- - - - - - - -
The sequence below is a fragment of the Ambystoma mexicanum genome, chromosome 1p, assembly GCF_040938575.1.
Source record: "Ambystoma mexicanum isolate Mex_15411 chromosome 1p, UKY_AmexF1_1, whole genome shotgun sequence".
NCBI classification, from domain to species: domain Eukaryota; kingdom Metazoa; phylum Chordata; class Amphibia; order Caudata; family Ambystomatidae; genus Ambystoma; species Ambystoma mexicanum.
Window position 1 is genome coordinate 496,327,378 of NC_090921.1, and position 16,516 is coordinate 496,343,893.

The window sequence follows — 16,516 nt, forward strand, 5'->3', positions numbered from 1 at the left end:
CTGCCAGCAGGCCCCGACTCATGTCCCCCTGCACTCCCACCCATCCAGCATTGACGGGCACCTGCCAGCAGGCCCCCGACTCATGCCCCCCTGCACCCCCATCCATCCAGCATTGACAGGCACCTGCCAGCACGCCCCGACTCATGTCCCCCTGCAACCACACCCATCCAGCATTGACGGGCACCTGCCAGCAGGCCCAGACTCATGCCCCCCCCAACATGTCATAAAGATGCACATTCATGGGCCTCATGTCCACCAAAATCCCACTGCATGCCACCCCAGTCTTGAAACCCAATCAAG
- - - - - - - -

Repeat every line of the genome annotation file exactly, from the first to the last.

The sequence below is a fragment of the Ambystoma mexicanum genome, chromosome 1p, assembly GCF_040938575.1.
Source record: "Ambystoma mexicanum isolate Mex_15411 chromosome 1p, UKY_AmexF1_1, whole genome shotgun sequence".
NCBI classification, from domain to species: domain Eukaryota; kingdom Metazoa; phylum Chordata; class Amphibia; order Caudata; family Ambystomatidae; genus Ambystoma; species Ambystoma mexicanum.
Window position 1 is genome coordinate 496,327,378 of NC_090921.1, and position 16,516 is coordinate 496,343,893.

The window sequence follows — 16,516 nt, forward strand, 5'->3', positions numbered from 1 at the left end:
CTGCCAGCAGGCCCCGACTCATGTCCCCCTGCACTCCCACCCATCCAGCATTGACGGGCACCTGCCAGCAGGCCCCCGACTCATGCCCCCCTGCACCCCCATCCATCCAGCATTGACAGGCACCTGCCAGCACGCCCCGACTCATGTCCCCCTGCAACCACACCCATCCAGCATTGACGGGCACCTGCCAGCAGGCCCAGACTCATGCCCCCCCCAACATGTCATAAAGATGCACATTCATGGGCCTCATGTCCACCAAAATCCCACTGCATGCCACCCCAGTCTTGAAACCCAATCAAG